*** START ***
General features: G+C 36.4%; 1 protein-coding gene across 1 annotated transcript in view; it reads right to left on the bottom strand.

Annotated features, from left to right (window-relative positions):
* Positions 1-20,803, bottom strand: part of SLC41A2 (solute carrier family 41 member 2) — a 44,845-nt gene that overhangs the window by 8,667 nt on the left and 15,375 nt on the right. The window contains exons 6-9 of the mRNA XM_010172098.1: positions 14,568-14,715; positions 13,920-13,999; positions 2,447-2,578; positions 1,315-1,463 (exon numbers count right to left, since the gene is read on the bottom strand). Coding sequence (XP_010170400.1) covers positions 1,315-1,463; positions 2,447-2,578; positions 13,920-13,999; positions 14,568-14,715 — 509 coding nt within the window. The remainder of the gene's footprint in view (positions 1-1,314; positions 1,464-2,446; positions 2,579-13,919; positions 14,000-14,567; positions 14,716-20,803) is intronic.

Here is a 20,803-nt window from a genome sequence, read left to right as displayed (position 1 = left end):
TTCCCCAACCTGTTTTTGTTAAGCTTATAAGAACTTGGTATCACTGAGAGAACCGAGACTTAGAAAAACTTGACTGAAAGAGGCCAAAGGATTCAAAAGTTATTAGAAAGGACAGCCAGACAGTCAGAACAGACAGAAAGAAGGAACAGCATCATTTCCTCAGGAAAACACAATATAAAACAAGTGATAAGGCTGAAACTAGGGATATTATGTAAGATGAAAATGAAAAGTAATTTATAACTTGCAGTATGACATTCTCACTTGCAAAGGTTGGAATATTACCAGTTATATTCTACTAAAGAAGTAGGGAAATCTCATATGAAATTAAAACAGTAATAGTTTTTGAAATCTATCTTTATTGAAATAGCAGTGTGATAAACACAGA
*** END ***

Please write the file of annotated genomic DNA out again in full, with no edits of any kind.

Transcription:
General features: G+C 36.4%; 1 protein-coding gene across 1 annotated transcript in view; it reads right to left on the bottom strand.

Annotated features, from left to right (window-relative positions):
* Positions 1-20,803, bottom strand: part of SLC41A2 (solute carrier family 41 member 2) — a 44,845-nt gene that overhangs the window by 8,667 nt on the left and 15,375 nt on the right. The window contains exons 6-9 of the mRNA XM_010172098.1: positions 14,568-14,715; positions 13,920-13,999; positions 2,447-2,578; positions 1,315-1,463 (exon numbers count right to left, since the gene is read on the bottom strand). Coding sequence (XP_010170400.1) covers positions 1,315-1,463; positions 2,447-2,578; positions 13,920-13,999; positions 14,568-14,715 — 509 coding nt within the window. The remainder of the gene's footprint in view (positions 1-1,314; positions 1,464-2,446; positions 2,579-13,919; positions 14,000-14,567; positions 14,716-20,803) is intronic.

Here is a 20,803-nt window from a genome sequence, read left to right as displayed (position 1 = left end):
TTCCCCAACCTGTTTTTGTTAAGCTTATAAGAACTTGGTATCACTGAGAGAACCGAGACTTAGAAAAACTTGACTGAAAGAGGCCAAAGGATTCAAAAGTTATTAGAAAGGACAGCCAGACAGTCAGAACAGACAGAAAGAAGGAACAGCATCATTTCCTCAGGAAAACACAATATAAAACAAGTGATAAGGCTGAAACTAGGGATATTATGTAAGATGAAAATGAAAAGTAATTTATAACTTGCAGTATGACATTCTCACTTGCAAAGGTTGGAATATTACCAGTTATATTCTACTAAAGAAGTAGGGAAATCTCATATGAAATTAAAACAGTAATAGTTTTTGAAATCTATCTTTATTGAAATAGCAGTGTGATAAACACAGA